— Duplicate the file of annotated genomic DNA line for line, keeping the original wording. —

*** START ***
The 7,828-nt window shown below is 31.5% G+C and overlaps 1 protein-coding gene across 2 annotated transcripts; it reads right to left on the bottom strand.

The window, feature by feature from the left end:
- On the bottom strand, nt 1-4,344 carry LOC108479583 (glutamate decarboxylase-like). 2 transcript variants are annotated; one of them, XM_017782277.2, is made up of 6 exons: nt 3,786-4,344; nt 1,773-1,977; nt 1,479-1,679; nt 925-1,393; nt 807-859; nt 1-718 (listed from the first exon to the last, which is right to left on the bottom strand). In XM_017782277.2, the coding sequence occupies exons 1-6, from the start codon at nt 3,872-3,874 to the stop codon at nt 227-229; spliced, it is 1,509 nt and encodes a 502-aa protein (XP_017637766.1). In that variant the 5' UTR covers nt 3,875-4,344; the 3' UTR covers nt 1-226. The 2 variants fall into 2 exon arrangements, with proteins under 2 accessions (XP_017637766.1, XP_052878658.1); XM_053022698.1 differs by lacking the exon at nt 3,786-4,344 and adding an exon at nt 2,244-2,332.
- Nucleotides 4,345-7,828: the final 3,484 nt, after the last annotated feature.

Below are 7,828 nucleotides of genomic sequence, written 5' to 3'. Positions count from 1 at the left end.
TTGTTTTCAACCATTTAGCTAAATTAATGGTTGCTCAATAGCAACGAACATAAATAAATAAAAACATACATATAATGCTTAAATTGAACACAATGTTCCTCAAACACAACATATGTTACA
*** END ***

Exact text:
The 7,828-nt window shown below is 31.5% G+C and overlaps 1 protein-coding gene across 2 annotated transcripts; it reads right to left on the bottom strand.

The window, feature by feature from the left end:
- On the bottom strand, nt 1-4,344 carry LOC108479583 (glutamate decarboxylase-like). 2 transcript variants are annotated; one of them, XM_017782277.2, is made up of 6 exons: nt 3,786-4,344; nt 1,773-1,977; nt 1,479-1,679; nt 925-1,393; nt 807-859; nt 1-718 (listed from the first exon to the last, which is right to left on the bottom strand). In XM_017782277.2, the coding sequence occupies exons 1-6, from the start codon at nt 3,872-3,874 to the stop codon at nt 227-229; spliced, it is 1,509 nt and encodes a 502-aa protein (XP_017637766.1). In that variant the 5' UTR covers nt 3,875-4,344; the 3' UTR covers nt 1-226. The 2 variants fall into 2 exon arrangements, with proteins under 2 accessions (XP_017637766.1, XP_052878658.1); XM_053022698.1 differs by lacking the exon at nt 3,786-4,344 and adding an exon at nt 2,244-2,332.
- Nucleotides 4,345-7,828: the final 3,484 nt, after the last annotated feature.

Below are 7,828 nucleotides of genomic sequence, written 5' to 3'. Positions count from 1 at the left end.
TTGTTTTCAACCATTTAGCTAAATTAATGGTTGCTCAATAGCAACGAACATAAATAAATAAAAACATACATATAATGCTTAAATTGAACACAATGTTCCTCAAACACAACATATGTTACA